in a Government consultation. Mind you, there is some irony in the fact that the SNP Government seems to be following blindly the path of the English Department of Health in many ways - the move to put cigarettes under the counter being an example. Little corner shops don't really need to have to spend the £2000 this would cost them.

We may not be out of the woods on the smoking one yet, and I certainly don't trust Alex Salmond and Co to protect my civil liberties.

Now, I have some fairly strong views about the quality of parenting which results in exposing children to cigarette smoke. I don't think people should do it,end of story. I, who loved smoking, manaaged to give it up as soon as I saw a positive pregnancy test. I am pretty weak willed and if I can do it, I believe anybody can.

However, if we banned exposing children from smoke at home, what next? Banning anyone with a body mass index of 26+ from going to the chippy? Mountain rescue's expensive - shall we ban hillwalking? Most violent crime is committed by men - shall we lock them all up? Of course not!

There are loads of things I think are undesirable - regime orientated parenting methods for a start, which can do as much harm to mental health as smoking can do to physical health, and there is evidence to back up my antipathy towards them. However, I don't think the State should have the power to interfere at that level.

Apart from anything else, how on earth do you enforce a ban on smoking at home? Do you fit a smoke detector to every home, wired to every Police station?

I would hope that a Liberal Democrat administration would never even ask such a question because our core philosophy is to allow individual freedom unless there's a compelling reason to curtail it. I expect no better from Labour who relish in centralist control - a trait they, ironically, share with the SNP.

When the Marketing People get it so wrong

Anyone who is over 50 is probably fairly mortified at the sort of junk mail they receive on a daily basis, for things like stair lifts, motorised scooters and SAGA holidays. The letter my husband received today made him cringe. What was worse was that the product it was advertising was printed on the envelope so the postman knew he'd got it. Maybe it's a good thing that the post doesn't come until lunchtime so that Bob has little chance of meeting the postman.

I should probably tell you that Bob is a huge fan of very modern music - you know all the stuff they play in the nightclubs in the Balearics? That's his kind of thing. His taste ranges from various types of what I call thumpa thumpa rackets to serious chillout, deep house, acid jazz and all that genre - very much a niche market, but good on him.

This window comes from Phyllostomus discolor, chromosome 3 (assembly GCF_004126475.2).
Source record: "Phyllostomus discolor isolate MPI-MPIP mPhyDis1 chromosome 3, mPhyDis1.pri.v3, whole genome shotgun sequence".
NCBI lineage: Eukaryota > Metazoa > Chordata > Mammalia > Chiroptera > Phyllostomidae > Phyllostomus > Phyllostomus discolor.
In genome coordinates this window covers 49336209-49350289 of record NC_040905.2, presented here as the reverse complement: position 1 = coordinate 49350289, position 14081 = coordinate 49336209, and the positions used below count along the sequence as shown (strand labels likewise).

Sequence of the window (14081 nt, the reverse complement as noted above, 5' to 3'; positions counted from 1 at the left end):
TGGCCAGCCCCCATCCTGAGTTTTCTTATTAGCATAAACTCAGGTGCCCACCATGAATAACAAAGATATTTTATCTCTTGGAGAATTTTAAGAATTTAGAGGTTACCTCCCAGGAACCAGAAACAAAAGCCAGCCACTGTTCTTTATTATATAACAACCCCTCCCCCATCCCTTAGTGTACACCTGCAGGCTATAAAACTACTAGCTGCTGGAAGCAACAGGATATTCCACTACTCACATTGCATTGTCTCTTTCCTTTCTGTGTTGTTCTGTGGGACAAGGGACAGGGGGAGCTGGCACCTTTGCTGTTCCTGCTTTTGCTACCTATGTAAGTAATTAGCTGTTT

He's a modern man, end of story. The offer he received today was worse than a funeral expenses plan, or a week's free care in a nursing home - it was an incitement to buy the complete hits of Cliff Richard.............

Of course, I didn't immediately ring him to laugh when this thing came through the letterbox, and no way would I spend the evening going round the house singing Living Doll and Mistletoe and Wine under my breath - I wouldn't be that cruel!

Sunday, September 07, 2008

Online Poll - what should Anna name her new hamster?

Anna got a new hamster today and is very excited about this little powder puff on legs who is well on the way to capturing all our hearts:-). The wee rodent is very adventurous and loves playing in the tube attached to her cage.

However, Anna can't decide what to call her.

I thought I could extend my skills and try an online poll. I have to say that this is purely advisory in nature.

As some of you will know, Anna is mad on Doctor Who. Therefore some of the nominations have a Who flavour - Rose, cos she's an adventurous blonde, Ace after the 7th doctor's plucky companion and Linda, after we watched Love and Monsters, the modern season 2 episode this morning.

The other names are Fluffy - cos she just is, Snuggles, although I'm a bit dubious about whether you could, given the nature of hamsters' teeth, snuggle her without getting shredded, and Gemini because she would have been born about 3 months' ago, around the time of Anna's own birthday.

Please take part in this poll and give Anna a bit of help in this important decision. She may decide to ignore you all, but then she wouldn't be a proper liberal if she just went with the flow of public opinion and ignored her own instincts.

Saturday, September 06, 2008

More on SNP sellout on HPV vaccinations

I had a bit of a rant a couple of weeks ago about how the SNP had sold out to the Roman Catholic church by agreeing to their demand that no information on how to protect themselves from other diseases should be given to girls in their schools receiving the HPV vaccination.